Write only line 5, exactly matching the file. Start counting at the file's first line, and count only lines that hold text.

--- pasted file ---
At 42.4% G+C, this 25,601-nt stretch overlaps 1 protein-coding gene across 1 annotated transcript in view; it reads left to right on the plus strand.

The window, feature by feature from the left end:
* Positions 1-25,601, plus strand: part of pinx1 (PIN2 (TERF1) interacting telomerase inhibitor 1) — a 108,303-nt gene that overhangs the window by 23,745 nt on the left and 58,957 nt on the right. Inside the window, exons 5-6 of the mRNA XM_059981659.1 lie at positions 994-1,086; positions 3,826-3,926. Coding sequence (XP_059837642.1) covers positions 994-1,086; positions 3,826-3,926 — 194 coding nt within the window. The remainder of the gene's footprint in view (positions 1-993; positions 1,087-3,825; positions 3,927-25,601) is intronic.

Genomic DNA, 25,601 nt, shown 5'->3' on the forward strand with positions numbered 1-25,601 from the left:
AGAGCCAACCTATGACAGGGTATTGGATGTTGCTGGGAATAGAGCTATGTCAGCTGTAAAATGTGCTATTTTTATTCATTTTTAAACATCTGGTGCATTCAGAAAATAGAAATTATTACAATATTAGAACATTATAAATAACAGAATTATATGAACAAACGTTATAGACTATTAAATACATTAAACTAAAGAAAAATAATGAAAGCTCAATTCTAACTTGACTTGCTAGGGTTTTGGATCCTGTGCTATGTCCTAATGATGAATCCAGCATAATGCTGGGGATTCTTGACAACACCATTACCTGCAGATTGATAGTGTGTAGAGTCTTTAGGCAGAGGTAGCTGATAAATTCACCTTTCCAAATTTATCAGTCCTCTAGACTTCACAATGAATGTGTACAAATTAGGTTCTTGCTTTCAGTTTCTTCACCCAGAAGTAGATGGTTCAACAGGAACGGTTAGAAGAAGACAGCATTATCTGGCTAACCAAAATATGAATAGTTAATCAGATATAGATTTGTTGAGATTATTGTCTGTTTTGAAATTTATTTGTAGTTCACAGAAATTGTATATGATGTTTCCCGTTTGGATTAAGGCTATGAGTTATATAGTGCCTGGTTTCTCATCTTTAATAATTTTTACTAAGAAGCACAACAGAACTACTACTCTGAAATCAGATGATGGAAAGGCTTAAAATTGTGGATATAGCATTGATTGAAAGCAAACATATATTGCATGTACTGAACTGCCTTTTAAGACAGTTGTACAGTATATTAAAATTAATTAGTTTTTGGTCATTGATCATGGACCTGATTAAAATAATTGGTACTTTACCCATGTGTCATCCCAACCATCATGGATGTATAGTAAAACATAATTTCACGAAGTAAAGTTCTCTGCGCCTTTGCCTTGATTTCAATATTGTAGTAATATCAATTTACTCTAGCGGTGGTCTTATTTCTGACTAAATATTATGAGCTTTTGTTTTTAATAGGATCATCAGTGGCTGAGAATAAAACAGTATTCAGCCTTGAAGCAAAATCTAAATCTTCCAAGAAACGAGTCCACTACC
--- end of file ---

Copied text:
AGAGCCAACCTATGACAGGGTATTGGATGTTGCTGGGAATAGAGCTATGTCAGCTGTAAAATGTGCTATTTTTATTCATTTTTAAACATCTGGTGCATTCAGAAAATAGAAATTATTACAATATTAGAACATTATAAATAACAGAATTATATGAACAAACGTTATAGACTATTAAATACATTAAACTAAAGAAAAATAATGAAAGCTCAATTCTAACTTGACTTGCTAGGGTTTTGGATCCTGTGCTATGTCCTAATGATGAATCCAGCATAATGCTGGGGATTCTTGACAACACCATTACCTGCAGATTGATAGTGTGTAGAGTCTTTAGGCAGAGGTAGCTGATAAATTCACCTTTCCAAATTTATCAGTCCTCTAGACTTCACAATGAATGTGTACAAATTAGGTTCTTGCTTTCAGTTTCTTCACCCAGAAGTAGATGGTTCAACAGGAACGGTTAGAAGAAGACAGCATTATCTGGCTAACCAAAATATGAATAGTTAATCAGATATAGATTTGTTGAGATTATTGTCTGTTTTGAAATTTATTTGTAGTTCACAGAAATTGTATATGATGTTTCCCGTTTGGATTAAGGCTATGAGTTATATAGTGCCTGGTTTCTCATCTTTAATAATTTTTACTAAGAAGCACAACAGAACTACTACTCTGAAATCAGATGATGGAAAGGCTTAAAATTGTGGATATAGCATTGATTGAAAGCAAACATATATTGCATGTACTGAACTGCCTTTTAAGACAGTTGTACAGTATATTAAAATTAATTAGTTTTTGGTCATTGATCATGGACCTGATTAAAATAATTGGTACTTTACCCATGTGTCATCCCAACCATCATGGATGTATAGTAAAACATAATTTCACGAAGTAAAGTTCTCTGCGCCTTTGCCTTGATTTCAATATTGTAGTAATATCAATTTACTCTAGCGGTGGTCTTATTTCTGACTAAATATTATGAGCTTTTGTTTTTAATAGGATCATCAGTGGCTGAGAATAAAACAGTATTCAGCCTTGAAGCAAAATCTAAATCTTCCAAGAAACGAGTCCACTACC